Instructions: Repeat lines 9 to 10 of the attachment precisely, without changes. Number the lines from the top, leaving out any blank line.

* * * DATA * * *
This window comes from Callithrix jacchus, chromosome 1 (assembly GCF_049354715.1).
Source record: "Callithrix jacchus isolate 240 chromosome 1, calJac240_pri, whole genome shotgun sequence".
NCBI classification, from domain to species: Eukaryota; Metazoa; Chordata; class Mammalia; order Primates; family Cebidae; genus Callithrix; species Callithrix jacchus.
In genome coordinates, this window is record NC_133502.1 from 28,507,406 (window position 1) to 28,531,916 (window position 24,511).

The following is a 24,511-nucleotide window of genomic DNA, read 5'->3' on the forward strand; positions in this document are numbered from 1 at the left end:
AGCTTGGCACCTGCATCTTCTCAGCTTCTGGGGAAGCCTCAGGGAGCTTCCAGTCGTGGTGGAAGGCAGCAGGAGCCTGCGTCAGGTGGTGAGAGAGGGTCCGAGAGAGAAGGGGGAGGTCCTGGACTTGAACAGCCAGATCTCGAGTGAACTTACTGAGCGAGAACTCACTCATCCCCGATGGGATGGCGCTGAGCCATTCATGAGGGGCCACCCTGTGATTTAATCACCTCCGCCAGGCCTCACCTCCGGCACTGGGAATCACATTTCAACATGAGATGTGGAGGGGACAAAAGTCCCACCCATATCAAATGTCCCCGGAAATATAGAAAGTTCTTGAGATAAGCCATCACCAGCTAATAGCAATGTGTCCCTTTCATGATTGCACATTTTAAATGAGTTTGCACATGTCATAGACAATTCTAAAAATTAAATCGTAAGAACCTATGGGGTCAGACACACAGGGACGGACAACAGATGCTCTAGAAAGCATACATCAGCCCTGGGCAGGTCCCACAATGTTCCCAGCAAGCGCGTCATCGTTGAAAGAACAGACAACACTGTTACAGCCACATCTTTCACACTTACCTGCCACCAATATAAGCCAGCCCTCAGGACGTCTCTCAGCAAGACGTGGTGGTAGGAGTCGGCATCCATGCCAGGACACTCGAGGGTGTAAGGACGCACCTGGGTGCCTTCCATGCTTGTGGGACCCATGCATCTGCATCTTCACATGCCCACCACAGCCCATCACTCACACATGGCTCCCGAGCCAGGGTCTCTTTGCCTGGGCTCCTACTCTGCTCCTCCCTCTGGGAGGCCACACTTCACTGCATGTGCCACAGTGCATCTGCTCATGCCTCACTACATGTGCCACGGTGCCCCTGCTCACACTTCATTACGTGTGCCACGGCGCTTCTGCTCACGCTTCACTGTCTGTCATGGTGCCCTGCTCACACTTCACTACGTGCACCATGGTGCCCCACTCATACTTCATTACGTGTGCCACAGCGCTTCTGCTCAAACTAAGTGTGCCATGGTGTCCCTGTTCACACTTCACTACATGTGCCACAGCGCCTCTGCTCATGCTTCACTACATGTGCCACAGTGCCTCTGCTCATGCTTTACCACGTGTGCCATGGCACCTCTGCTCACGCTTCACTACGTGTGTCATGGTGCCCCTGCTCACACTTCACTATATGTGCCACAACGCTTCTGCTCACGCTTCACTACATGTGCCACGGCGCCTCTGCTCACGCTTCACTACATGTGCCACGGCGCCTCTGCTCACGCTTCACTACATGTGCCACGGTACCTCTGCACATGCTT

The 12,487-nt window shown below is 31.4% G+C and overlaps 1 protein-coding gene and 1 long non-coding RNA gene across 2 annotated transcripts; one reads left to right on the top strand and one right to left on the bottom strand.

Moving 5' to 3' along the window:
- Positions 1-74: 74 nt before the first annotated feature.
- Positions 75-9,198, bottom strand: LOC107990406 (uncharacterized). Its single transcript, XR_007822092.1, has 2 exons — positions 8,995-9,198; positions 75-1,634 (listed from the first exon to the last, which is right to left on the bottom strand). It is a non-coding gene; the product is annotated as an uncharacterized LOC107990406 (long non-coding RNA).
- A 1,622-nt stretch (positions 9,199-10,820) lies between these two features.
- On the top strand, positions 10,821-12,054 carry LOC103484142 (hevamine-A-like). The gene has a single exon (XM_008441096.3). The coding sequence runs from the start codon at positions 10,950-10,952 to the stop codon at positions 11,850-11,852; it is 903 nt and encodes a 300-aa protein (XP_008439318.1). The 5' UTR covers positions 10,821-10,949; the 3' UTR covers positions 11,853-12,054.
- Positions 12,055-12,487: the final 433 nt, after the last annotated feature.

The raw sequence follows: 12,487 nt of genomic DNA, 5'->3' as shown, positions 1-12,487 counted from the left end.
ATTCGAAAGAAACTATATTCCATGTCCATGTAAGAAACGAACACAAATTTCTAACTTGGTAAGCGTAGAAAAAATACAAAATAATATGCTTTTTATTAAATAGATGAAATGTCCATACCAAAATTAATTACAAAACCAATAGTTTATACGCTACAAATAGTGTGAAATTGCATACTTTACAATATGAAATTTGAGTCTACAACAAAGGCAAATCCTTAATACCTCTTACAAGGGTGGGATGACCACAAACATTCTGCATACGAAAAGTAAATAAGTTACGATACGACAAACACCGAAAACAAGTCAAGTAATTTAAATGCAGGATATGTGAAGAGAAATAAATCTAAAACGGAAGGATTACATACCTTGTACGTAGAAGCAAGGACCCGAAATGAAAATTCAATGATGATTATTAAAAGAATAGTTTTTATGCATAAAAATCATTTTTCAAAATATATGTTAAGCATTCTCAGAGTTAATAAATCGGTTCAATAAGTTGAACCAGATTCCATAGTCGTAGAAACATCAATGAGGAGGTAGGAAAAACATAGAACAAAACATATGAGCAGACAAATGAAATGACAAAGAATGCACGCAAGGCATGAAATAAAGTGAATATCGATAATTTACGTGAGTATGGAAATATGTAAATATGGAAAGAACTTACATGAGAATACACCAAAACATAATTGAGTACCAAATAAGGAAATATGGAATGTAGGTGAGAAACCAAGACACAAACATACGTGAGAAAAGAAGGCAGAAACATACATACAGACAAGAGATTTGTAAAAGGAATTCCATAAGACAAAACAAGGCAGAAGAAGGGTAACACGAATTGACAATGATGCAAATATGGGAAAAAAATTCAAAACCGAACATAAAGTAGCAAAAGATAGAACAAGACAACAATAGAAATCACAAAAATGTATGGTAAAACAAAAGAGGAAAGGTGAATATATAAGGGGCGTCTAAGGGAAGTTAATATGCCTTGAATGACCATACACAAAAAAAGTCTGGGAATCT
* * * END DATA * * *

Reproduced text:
- Positions 1-74: 74 nt before the first annotated feature.
- Positions 75-9,198, bottom strand: LOC107990406 (uncharacterized). Its single transcript, XR_007822092.1, has 2 exons — positions 8,995-9,198; positions 75-1,634 (listed from the first exon to the last, which is right to left on the bottom strand). It is a non-coding gene; the product is annotated as an uncharacterized LOC107990406 (long non-coding RNA).